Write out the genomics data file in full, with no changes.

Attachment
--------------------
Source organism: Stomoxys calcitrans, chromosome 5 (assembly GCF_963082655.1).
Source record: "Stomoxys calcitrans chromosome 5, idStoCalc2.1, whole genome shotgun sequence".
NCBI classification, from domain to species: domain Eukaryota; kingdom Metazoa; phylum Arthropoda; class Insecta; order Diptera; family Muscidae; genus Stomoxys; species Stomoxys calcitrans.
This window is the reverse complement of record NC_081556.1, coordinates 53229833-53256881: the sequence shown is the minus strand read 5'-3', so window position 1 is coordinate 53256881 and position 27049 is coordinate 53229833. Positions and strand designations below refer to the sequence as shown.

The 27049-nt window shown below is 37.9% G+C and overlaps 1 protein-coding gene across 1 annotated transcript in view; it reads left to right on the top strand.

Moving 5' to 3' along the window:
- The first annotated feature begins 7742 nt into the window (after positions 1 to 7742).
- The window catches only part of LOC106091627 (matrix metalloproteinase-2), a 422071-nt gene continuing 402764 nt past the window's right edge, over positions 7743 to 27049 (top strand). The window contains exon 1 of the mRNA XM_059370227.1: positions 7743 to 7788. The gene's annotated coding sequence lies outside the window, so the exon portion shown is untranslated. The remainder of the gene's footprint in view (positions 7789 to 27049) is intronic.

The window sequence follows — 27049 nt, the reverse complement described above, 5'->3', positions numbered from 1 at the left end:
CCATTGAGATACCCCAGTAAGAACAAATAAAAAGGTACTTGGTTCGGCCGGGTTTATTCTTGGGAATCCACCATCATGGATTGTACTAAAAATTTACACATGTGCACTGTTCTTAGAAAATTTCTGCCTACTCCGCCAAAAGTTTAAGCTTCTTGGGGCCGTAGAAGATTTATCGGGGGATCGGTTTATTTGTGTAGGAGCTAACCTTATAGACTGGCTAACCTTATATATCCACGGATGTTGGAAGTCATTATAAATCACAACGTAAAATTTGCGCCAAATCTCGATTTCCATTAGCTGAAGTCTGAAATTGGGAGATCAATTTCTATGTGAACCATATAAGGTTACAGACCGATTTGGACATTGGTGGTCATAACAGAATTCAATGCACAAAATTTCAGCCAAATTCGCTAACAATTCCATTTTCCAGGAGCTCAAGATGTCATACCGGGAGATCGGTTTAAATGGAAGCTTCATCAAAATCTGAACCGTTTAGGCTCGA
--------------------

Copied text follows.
Source organism: Stomoxys calcitrans, chromosome 5 (assembly GCF_963082655.1).
Source record: "Stomoxys calcitrans chromosome 5, idStoCalc2.1, whole genome shotgun sequence".
NCBI classification, from domain to species: domain Eukaryota; kingdom Metazoa; phylum Arthropoda; class Insecta; order Diptera; family Muscidae; genus Stomoxys; species Stomoxys calcitrans.
This window is the reverse complement of record NC_081556.1, coordinates 53229833-53256881: the sequence shown is the minus strand read 5'-3', so window position 1 is coordinate 53256881 and position 27049 is coordinate 53229833. Positions and strand designations below refer to the sequence as shown.

The 27049-nt window shown below is 37.9% G+C and overlaps 1 protein-coding gene across 1 annotated transcript in view; it reads left to right on the top strand.

Moving 5' to 3' along the window:
- The first annotated feature begins 7742 nt into the window (after positions 1 to 7742).
- The window catches only part of LOC106091627 (matrix metalloproteinase-2), a 422071-nt gene continuing 402764 nt past the window's right edge, over positions 7743 to 27049 (top strand). The window contains exon 1 of the mRNA XM_059370227.1: positions 7743 to 7788. The gene's annotated coding sequence lies outside the window, so the exon portion shown is untranslated. The remainder of the gene's footprint in view (positions 7789 to 27049) is intronic.

The window sequence follows — 27049 nt, the reverse complement described above, 5'->3', positions numbered from 1 at the left end:
CCATTGAGATACCCCAGTAAGAACAAATAAAAAGGTACTTGGTTCGGCCGGGTTTATTCTTGGGAATCCACCATCATGGATTGTACTAAAAATTTACACATGTGCACTGTTCTTAGAAAATTTCTGCCTACTCCGCCAAAAGTTTAAGCTTCTTGGGGCCGTAGAAGATTTATCGGGGGATCGGTTTATTTGTGTAGGAGCTAACCTTATAGACTGGCTAACCTTATATATCCACGGATGTTGGAAGTCATTATAAATCACAACGTAAAATTTGCGCCAAATCTCGATTTCCATTAGCTGAAGTCTGAAATTGGGAGATCAATTTCTATGTGAACCATATAAGGTTACAGACCGATTTGGACATTGGTGGTCATAACAGAATTCAATGCACAAAATTTCAGCCAAATTCGCTAACAATTCCATTTTCCAGGAGCTCAAGATGTCATACCGGGAGATCGGTTTAAATGGAAGCTTCATCAAAATCTGAACCGTTTAGGCTCGA